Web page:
I pushed hard enough with my personal trainer that sessions generally were not "fun". My trainer considered it a successful session if I said we need to back off, walk a lap, and let the tunnel vision clear up. In other words, I was close to passing out. This happened around once a month, and I did weekly sessions. I also worked out on my own once or twice per week, with skiing or climbing on the weekends.

Once the knee is past my rehab physical therapy, I will look up my personal trainer in order to regain my prior fitness level.


Partner macherry


Jul 2, 2010, 11:33 AM
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Re: [shorty] Staying in climbing shape with a personal trainer [In reply to]
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shorty wrote:
gblauer wrote:
Has anyone used a personal trainer before? Did you get value out of it? Will my sessions improve (less nauseous, more endurance, more fun)?
I used a personal trainer for roughly 3 years, with the goal of improving both my ski racing (primary) and climbing (secondary). It worked well with skiing, as I improved from regional to national ranking. I don't compete in climbing and I wasn't really pushing for higher grades at that time, however my strength and endurance improved, making it easier to develop new routes.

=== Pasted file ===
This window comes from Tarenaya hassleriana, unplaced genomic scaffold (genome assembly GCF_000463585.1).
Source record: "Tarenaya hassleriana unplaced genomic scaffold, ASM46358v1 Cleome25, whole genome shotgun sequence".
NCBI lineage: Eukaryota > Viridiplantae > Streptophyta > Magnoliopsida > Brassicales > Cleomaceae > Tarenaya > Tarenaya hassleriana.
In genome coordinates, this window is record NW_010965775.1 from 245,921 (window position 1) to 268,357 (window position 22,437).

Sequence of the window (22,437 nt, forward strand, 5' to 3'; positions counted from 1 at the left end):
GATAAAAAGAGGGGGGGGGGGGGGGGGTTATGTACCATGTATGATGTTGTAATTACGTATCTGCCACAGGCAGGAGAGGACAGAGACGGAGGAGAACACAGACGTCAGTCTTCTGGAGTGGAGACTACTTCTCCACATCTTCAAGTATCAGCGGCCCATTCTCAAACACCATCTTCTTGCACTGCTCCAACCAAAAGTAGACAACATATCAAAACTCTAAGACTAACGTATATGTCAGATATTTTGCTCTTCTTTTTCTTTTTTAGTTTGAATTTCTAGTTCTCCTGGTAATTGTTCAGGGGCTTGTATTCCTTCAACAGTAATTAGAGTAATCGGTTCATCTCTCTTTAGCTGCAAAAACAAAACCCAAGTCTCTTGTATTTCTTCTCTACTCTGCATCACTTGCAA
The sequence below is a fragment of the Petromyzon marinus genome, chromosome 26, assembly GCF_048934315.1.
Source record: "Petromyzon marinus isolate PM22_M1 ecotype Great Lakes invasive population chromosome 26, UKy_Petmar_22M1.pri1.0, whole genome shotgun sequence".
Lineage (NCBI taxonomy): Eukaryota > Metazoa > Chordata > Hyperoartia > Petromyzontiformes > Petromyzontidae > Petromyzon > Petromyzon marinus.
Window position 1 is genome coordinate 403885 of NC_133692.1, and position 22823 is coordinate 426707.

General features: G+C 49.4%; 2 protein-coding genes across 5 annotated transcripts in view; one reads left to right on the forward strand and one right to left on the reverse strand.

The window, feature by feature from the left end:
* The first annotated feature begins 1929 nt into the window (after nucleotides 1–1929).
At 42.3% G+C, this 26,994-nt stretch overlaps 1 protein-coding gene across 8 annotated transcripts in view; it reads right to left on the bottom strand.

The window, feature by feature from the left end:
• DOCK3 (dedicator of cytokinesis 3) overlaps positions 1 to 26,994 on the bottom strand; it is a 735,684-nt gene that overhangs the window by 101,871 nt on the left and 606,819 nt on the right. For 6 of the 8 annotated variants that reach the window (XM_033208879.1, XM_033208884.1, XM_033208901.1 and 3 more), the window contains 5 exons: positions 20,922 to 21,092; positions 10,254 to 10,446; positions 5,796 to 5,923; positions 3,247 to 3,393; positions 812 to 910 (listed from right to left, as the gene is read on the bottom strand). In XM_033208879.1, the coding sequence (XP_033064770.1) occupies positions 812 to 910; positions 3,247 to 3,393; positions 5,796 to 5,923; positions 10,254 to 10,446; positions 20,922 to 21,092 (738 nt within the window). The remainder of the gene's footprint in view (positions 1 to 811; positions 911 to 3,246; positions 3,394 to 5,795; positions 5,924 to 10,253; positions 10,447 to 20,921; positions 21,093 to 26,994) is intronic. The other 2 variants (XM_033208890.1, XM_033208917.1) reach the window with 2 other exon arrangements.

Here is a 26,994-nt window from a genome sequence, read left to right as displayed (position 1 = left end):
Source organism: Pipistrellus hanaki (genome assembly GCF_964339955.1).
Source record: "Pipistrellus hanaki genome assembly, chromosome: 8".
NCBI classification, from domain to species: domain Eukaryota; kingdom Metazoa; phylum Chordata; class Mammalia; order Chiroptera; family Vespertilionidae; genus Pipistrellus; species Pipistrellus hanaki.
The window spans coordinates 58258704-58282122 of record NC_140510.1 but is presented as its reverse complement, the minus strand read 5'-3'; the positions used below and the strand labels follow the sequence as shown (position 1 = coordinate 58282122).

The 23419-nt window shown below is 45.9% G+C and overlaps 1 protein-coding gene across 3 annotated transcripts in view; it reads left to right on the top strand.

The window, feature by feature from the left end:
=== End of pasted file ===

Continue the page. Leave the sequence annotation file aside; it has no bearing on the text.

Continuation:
A good trainer will help you achieve a new level of fitness. How quickly you improve will be based more on your efforts than anything else. Think of your trainer as a motivational coach. I had a good one -- his background includes getting the Marines who did not pass boot camp physical requirements in shape for a second attempt.

I am currently in rehab from arthroscopic knee surgery, the result of a ski racing injury which came very close to giving me a permanent dirt nap. My surgeon has repaired US Ski Team knees and my physical therapist has helped the people get back on the snow. I'm 15 weeks out from surgery and supposedly 2 weeks ahead of the projected recovery schedule. I can guarantee my status on the recovery curve is due to countless hours of (often $@&# boring and painful) exercises. Surgery sucks, fighting it afterward is what it takes.

I pushed hard enough with my personal trainer that sessions generally were not "fun". My trainer considered it a successful session if I said we need to back off, walk a lap, and let the tunnel vision clear up. In other words, I was close to passing out. This happened around once a month, and I did weekly sessions. I also worked out on my own once or twice per week, with skiing or climbing on the weekends.

Once the knee is past my rehab physical therapy, I will look up my personal trainer in order to regain my prior fitness level.

here's to speedy recovery shorty!!!!!!